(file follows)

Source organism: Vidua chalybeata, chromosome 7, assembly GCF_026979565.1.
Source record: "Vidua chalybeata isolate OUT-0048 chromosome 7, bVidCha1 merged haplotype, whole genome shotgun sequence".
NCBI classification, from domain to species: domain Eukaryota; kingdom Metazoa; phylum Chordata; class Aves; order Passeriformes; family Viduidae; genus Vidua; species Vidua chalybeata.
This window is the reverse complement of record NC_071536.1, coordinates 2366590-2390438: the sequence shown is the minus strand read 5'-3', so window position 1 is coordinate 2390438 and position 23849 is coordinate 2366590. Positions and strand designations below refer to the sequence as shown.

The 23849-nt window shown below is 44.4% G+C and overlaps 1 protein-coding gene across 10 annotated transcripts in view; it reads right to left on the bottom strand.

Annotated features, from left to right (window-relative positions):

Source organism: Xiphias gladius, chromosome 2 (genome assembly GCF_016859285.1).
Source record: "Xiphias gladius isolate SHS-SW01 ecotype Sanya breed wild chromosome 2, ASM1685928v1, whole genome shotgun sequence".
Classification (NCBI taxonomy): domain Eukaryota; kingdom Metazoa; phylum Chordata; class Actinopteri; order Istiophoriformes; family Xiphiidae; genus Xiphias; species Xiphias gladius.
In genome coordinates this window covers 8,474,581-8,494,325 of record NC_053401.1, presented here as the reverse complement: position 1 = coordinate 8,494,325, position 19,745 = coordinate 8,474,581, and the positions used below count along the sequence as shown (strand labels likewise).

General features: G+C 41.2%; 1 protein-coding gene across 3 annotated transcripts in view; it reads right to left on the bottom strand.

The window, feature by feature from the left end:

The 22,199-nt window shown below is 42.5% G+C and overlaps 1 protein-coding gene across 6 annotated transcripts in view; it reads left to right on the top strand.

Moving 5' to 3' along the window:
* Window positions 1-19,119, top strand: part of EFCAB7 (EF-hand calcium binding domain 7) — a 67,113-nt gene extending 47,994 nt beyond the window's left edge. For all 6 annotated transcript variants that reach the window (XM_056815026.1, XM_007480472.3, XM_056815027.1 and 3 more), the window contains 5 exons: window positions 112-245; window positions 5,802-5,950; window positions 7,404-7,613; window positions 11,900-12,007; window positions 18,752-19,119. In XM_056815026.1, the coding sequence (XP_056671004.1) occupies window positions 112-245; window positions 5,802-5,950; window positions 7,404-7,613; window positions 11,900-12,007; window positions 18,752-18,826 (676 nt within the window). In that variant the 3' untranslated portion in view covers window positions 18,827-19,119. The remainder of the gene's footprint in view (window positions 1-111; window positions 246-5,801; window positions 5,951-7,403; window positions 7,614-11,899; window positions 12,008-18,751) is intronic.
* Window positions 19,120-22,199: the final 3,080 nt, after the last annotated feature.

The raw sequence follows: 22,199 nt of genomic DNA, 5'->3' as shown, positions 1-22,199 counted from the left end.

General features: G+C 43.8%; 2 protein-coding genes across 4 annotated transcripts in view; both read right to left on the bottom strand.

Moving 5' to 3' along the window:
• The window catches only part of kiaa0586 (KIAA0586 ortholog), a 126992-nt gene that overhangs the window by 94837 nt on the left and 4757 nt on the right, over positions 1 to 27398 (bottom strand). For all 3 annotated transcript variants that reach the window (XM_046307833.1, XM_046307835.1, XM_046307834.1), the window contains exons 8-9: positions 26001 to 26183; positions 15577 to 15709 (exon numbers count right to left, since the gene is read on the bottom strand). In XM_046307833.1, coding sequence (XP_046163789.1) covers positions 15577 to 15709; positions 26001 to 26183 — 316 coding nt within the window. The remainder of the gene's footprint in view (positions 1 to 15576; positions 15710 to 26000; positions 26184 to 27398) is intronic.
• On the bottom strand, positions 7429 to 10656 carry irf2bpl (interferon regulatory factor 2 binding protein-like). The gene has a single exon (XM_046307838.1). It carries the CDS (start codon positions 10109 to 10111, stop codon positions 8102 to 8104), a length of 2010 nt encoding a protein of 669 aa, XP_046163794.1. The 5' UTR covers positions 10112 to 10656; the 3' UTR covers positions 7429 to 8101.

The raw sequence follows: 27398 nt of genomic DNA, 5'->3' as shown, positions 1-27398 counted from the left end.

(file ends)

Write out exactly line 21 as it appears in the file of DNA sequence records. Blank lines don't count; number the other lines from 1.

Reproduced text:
• On the bottom strand, positions 7429 to 10656 carry irf2bpl (interferon regulatory factor 2 binding protein-like). The gene has a single exon (XM_046307838.1). It carries the CDS (start codon positions 10109 to 10111, stop codon positions 8102 to 8104), a length of 2010 nt encoding a protein of 669 aa, XP_046163794.1. The 5' UTR covers positions 10112 to 10656; the 3' UTR covers positions 7429 to 8101.